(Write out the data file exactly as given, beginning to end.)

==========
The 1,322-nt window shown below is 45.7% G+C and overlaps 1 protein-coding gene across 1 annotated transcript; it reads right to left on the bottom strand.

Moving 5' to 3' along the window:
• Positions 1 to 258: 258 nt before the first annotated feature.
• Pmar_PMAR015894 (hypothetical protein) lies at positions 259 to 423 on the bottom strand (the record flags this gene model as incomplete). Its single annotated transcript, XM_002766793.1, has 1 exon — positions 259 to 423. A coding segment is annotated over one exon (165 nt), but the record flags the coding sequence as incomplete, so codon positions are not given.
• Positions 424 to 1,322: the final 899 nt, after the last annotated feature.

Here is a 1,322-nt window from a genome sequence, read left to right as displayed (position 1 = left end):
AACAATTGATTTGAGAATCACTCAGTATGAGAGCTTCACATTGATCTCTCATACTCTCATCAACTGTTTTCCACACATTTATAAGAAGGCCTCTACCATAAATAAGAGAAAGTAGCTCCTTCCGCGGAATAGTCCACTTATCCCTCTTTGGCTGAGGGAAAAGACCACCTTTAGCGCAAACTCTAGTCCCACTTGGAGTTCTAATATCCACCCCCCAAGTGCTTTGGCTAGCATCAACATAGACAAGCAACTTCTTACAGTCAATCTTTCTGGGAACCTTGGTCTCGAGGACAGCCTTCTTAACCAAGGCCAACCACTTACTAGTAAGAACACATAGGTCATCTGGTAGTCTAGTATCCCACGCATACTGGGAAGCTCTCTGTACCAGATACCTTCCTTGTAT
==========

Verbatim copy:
The 1,322-nt window shown below is 45.7% G+C and overlaps 1 protein-coding gene across 1 annotated transcript; it reads right to left on the bottom strand.

Moving 5' to 3' along the window:
• Positions 1 to 258: 258 nt before the first annotated feature.
• Pmar_PMAR015894 (hypothetical protein) lies at positions 259 to 423 on the bottom strand (the record flags this gene model as incomplete). Its single annotated transcript, XM_002766793.1, has 1 exon — positions 259 to 423. A coding segment is annotated over one exon (165 nt), but the record flags the coding sequence as incomplete, so codon positions are not given.
• Positions 424 to 1,322: the final 899 nt, after the last annotated feature.

Here is a 1,322-nt window from a genome sequence, read left to right as displayed (position 1 = left end):
AACAATTGATTTGAGAATCACTCAGTATGAGAGCTTCACATTGATCTCTCATACTCTCATCAACTGTTTTCCACACATTTATAAGAAGGCCTCTACCATAAATAAGAGAAAGTAGCTCCTTCCGCGGAATAGTCCACTTATCCCTCTTTGGCTGAGGGAAAAGACCACCTTTAGCGCAAACTCTAGTCCCACTTGGAGTTCTAATATCCACCCCCCAAGTGCTTTGGCTAGCATCAACATAGACAAGCAACTTCTTACAGTCAATCTTTCTGGGAACCTTGGTCTCGAGGACAGCCTTCTTAACCAAGGCCAACCACTTACTAGTAAGAACACATAGGTCATCTGGTAGTCTAGTATCCCACGCATACTGGGAAGCTCTCTGTACCAGATACCTTCCTTGTAT